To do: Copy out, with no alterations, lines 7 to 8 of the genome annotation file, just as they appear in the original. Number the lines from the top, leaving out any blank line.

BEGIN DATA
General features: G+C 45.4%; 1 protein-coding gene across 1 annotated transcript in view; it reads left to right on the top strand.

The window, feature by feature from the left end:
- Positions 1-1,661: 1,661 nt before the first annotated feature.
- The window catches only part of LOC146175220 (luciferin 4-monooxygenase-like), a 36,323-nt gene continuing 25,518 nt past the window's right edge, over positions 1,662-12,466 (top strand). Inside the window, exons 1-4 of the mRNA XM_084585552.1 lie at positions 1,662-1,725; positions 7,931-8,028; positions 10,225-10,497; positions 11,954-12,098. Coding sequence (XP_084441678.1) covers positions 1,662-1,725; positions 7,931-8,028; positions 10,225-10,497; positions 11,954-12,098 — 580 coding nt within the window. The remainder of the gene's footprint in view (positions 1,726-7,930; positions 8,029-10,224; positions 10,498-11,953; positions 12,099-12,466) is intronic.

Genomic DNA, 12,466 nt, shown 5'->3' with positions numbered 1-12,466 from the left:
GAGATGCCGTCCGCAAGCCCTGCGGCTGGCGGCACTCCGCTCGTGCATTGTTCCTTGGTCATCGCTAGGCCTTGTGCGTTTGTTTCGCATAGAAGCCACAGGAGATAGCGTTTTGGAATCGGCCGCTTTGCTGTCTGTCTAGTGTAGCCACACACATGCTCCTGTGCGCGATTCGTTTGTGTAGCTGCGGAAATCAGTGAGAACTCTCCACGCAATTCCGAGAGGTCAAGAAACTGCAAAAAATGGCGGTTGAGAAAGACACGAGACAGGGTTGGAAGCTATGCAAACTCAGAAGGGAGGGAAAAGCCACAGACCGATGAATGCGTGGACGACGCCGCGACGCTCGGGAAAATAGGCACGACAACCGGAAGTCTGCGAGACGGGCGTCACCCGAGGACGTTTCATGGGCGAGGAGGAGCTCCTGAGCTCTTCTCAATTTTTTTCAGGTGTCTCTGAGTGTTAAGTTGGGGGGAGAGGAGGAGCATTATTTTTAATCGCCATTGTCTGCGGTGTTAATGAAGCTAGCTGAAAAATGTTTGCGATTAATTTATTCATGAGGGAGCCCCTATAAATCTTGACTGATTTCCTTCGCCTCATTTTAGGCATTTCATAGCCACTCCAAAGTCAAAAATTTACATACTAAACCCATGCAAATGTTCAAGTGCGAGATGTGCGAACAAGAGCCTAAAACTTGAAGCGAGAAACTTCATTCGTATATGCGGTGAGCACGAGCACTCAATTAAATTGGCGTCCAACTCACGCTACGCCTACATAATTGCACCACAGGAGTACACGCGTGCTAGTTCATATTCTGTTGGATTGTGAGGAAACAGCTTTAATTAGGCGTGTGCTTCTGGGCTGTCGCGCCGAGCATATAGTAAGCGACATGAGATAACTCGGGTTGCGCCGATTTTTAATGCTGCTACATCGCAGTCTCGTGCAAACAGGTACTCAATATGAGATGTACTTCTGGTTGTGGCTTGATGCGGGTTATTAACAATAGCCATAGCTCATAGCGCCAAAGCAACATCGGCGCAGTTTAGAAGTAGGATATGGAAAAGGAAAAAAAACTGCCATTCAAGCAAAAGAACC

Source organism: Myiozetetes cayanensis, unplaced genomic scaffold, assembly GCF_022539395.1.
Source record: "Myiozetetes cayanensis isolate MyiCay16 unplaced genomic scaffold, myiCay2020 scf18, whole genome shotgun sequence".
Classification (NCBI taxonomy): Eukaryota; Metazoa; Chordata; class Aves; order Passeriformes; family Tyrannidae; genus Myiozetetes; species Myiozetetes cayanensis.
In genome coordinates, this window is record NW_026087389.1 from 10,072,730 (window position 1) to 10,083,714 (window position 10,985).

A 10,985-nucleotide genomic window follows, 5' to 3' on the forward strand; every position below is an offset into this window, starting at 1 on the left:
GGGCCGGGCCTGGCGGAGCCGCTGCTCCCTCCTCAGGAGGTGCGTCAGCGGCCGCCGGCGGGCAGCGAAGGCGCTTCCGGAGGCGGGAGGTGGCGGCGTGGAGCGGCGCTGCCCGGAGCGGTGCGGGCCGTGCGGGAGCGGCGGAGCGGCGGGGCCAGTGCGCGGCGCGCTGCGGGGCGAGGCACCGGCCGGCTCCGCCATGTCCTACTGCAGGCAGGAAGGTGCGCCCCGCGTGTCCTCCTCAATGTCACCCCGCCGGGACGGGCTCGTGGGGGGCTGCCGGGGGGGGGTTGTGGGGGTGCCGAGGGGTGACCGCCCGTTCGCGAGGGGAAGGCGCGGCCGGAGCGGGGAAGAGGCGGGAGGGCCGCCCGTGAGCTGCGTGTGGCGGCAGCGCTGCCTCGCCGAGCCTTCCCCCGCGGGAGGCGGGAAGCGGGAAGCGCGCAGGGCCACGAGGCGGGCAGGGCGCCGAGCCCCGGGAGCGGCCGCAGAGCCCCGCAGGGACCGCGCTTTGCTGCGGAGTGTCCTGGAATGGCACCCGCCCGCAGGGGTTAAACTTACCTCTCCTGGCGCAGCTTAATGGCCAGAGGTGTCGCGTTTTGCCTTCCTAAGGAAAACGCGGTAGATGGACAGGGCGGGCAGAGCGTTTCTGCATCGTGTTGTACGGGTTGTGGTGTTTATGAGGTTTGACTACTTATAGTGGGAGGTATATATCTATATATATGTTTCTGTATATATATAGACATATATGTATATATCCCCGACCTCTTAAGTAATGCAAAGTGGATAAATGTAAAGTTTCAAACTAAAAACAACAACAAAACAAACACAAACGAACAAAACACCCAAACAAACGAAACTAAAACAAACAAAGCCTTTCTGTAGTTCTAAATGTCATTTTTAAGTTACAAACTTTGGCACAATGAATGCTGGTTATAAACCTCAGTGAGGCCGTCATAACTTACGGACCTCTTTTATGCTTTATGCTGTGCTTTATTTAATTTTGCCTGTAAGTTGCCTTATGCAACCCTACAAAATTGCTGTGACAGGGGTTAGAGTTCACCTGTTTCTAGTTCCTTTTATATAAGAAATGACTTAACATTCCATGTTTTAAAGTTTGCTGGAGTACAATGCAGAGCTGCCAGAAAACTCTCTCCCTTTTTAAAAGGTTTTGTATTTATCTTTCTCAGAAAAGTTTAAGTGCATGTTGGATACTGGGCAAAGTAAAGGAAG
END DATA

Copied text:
Source organism: Myiozetetes cayanensis, unplaced genomic scaffold, assembly GCF_022539395.1.
Source record: "Myiozetetes cayanensis isolate MyiCay16 unplaced genomic scaffold, myiCay2020 scf18, whole genome shotgun sequence".